“There’s a lot more personal information on there than I’ve shared in the past. I was crying cowboy tears for real, and people need to cry more,” he says. “A lot of people put up tough exterior shells, especially guys. I wanted to make an album that lifted that machismo thing, and what’s more machismo than a cowboy?”
Looking back at the rest of Tree’s music and the often-morbid videos that accompany them, it’s always been his mission statement to juxtapose serious topics and an air of ridiculousness, with the goal of making them easier to digest and talk about. Inspired by Buddhists who spend their whole lives training for death in contrast to Western cultures’ complete avoidance of it, allowing audiences to chuckle at something like Tree’s gleefully decapitated head while he rhymes about death’s inevitability makes the whole thing seem a lot less scary. With his latest pursuit, he hopes to make it cool to cry before the pent-up emotions end in violence.
“One of my friends is a tough guy. He was in the car, and we listened to Cowboy Tears right as I was getting it mastered,” Tree says. “After the third or fourth song he just started bawling his eyes out. I’d never seen this guy cry, and it was a very powerful experience. His father had passed away recently, and he was carrying a lot of emotional weight and baggage. That person needed to cry at that moment. And it makes me cry. So as ridiculous and weird and eccentric as I might be, I’m not that unique. I’m a human. I shit, I eat, I have sex. I’m just a normal guy who happens to dedicate their life to making art. There’s probably a billion other people like me who feel the same shit.”
Tree dubs his combination of the worlds of highbrow and lowbrow content “unibrow,” and he explains that it’s the reason why he knows how to generate the clicks despite professing to stay completely off the Internet and make a conscious effort to avoid any new artists, trends or content for fear of it distilling his own creative process.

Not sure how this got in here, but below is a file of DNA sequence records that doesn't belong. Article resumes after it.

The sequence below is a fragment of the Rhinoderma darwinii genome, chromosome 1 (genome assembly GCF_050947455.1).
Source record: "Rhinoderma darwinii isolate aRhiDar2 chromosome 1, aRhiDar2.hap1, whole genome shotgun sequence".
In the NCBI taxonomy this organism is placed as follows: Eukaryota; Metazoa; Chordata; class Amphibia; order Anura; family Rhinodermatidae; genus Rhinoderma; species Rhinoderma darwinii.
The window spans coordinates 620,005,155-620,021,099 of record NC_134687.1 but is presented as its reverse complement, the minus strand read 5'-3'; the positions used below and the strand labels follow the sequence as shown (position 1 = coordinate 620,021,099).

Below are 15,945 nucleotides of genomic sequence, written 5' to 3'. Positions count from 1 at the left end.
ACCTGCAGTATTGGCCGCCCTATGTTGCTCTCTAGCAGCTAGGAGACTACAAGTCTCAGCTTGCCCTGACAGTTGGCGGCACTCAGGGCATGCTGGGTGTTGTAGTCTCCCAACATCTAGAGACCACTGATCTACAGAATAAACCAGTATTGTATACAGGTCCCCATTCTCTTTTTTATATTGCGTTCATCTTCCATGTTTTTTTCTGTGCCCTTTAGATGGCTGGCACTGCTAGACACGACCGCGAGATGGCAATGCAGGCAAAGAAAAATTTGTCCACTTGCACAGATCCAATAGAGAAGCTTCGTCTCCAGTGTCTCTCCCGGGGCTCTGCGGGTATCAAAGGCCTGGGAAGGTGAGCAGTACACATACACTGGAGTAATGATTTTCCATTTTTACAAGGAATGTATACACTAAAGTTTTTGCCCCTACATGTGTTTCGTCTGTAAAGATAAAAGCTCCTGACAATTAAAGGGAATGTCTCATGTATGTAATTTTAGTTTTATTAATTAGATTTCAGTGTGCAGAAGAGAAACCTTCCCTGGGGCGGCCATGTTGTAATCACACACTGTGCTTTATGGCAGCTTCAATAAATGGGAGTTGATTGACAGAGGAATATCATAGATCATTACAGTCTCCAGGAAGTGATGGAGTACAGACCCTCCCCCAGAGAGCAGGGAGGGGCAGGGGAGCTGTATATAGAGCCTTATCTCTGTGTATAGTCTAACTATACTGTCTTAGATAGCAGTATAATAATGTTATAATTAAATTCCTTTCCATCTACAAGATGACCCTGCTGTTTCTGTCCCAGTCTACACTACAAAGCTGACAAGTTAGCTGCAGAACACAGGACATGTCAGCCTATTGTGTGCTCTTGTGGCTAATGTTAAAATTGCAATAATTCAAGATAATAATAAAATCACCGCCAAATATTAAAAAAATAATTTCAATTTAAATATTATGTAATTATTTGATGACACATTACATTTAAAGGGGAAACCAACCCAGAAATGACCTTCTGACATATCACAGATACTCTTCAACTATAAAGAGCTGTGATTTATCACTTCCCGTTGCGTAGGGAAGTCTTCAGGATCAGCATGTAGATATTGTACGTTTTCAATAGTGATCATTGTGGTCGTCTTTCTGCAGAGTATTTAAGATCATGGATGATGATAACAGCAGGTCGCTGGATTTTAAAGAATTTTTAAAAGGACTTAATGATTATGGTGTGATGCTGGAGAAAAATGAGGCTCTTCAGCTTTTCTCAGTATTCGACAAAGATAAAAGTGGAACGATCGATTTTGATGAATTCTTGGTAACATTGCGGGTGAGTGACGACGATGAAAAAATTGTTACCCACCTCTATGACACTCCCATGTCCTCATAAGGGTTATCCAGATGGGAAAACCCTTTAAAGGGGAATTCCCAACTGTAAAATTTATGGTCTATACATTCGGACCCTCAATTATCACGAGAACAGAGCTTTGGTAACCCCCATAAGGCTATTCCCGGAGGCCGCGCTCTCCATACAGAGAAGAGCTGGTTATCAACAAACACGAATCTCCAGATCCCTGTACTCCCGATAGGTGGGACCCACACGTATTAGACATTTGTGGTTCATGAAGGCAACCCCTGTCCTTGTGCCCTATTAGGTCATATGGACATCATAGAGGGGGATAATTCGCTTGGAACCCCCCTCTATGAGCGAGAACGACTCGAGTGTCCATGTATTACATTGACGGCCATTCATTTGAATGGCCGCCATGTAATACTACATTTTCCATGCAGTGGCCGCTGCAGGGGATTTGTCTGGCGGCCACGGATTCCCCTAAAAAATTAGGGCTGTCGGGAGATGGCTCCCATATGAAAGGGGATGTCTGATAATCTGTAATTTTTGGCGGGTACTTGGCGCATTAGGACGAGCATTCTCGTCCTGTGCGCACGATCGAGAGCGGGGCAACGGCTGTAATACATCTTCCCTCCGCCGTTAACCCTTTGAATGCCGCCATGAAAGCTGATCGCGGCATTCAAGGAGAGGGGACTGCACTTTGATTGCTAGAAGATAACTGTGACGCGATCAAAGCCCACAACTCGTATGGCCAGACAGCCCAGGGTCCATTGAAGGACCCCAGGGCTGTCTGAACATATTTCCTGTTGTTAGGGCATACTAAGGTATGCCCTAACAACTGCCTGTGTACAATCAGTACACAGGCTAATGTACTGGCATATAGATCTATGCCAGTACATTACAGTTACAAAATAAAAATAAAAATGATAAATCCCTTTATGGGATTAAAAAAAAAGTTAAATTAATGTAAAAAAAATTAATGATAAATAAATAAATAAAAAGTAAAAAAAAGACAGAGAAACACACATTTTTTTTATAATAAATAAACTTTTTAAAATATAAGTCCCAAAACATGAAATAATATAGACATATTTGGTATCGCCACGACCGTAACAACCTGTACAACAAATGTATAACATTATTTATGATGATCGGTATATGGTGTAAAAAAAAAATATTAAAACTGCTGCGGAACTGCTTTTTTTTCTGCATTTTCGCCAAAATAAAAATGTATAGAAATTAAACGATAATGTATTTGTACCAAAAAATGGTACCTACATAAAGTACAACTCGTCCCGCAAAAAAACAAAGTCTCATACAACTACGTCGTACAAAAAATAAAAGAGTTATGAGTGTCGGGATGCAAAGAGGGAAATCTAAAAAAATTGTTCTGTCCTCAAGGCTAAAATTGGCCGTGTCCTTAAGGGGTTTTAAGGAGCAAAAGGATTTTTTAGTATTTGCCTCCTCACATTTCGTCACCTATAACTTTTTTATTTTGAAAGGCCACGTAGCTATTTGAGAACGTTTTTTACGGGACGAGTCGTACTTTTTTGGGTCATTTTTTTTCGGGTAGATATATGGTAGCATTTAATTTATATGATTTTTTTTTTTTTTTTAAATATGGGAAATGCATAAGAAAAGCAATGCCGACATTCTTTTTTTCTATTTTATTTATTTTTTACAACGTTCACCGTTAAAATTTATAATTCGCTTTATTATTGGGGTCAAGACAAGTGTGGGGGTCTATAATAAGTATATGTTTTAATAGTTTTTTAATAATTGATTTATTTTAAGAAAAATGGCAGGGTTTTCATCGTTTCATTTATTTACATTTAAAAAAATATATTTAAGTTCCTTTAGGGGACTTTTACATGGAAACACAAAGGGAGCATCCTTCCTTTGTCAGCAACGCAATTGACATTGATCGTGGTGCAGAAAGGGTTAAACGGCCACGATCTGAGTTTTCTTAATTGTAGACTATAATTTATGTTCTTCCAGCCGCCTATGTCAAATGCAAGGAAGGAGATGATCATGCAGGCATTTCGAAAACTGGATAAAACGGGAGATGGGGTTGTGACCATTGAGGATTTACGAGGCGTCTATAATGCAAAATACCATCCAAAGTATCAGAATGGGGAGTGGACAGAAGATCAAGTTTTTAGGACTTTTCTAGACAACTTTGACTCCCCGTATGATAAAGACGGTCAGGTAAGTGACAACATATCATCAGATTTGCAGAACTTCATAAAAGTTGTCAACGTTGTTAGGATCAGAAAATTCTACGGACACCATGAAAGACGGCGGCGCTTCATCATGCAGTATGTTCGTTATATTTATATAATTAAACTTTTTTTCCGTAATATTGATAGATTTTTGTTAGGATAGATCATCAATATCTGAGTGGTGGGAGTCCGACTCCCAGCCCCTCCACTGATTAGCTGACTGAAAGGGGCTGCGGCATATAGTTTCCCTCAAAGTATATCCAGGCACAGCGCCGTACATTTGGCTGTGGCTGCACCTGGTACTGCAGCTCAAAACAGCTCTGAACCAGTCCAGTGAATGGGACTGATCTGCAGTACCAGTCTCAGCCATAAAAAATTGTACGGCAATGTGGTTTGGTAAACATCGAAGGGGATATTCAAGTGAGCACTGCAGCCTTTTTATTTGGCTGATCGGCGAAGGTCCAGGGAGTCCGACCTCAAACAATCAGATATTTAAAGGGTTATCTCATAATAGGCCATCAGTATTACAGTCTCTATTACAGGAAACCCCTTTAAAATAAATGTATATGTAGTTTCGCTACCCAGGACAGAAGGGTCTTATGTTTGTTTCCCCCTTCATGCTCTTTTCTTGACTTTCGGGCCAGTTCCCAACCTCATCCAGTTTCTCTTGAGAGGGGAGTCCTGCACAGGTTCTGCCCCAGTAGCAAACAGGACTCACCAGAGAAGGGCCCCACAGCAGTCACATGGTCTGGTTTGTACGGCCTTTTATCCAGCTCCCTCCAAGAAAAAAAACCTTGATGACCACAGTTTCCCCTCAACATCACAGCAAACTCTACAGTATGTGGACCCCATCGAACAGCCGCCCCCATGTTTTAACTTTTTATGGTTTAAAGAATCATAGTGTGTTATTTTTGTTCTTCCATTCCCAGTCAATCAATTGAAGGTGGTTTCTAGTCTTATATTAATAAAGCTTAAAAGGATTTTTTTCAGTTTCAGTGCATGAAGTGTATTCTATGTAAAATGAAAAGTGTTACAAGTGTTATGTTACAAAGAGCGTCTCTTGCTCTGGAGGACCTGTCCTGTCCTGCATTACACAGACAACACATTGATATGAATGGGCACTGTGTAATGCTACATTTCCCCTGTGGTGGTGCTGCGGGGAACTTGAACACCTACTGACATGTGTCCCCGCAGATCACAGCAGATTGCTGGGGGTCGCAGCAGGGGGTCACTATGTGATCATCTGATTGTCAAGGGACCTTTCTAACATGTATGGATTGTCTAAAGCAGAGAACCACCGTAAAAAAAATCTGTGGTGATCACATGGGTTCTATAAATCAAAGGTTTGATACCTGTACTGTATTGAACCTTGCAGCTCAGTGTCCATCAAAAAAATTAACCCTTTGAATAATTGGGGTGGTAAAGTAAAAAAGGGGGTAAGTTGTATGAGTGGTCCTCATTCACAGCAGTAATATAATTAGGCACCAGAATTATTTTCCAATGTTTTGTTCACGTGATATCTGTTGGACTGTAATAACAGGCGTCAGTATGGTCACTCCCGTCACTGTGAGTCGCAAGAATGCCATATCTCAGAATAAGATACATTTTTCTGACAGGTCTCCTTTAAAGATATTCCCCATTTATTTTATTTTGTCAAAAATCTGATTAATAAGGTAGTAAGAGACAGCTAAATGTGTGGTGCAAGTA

“I want to make something that could be in a museum, but could also be a meme.”
“I want to make something that could be in a museum, but could also be a meme,” he says. “I love the sweet spot, trying to find the two worlds and bring them together. How they see it depends on where someone’s mind is at.”
If Cowboy Tears truly is Tree getting on his horse and riding off into the sunset as a musician, it doesn’t mean that you’ll be seeing the end of him as a creative. While Tree’s biggest aspiration is to become a filmmaker – once again playing up juxtapositions by predicting that future movies will essentially run like a TikTok compilation, “so that every six seconds, something crazy would happen” – his mind is currently set on taking his many characters into the wrestling ring. After all, Tree is able to draw quite a few parallels between an Internet troll and a good wrestling heel – his entire career has been predicated on being the guy that people either love, or love to hate.
Speaking of art’s future direction, Tree couldn’t sign off without giving a shoutout to Little Ricky ZR3, a mysterious frequent collaborator of Tree’s who many fans believe is simply a pitched-down version of Tree himself. “This dude is going to change the entire landscape of music. There’s no one like him. He’s going to be the biggest artist in the fucking universe,” a frantic Tree states. It might be true. Or he might just be trolling again. Tree’s magic is waiting to find out.
By Glenn Alderson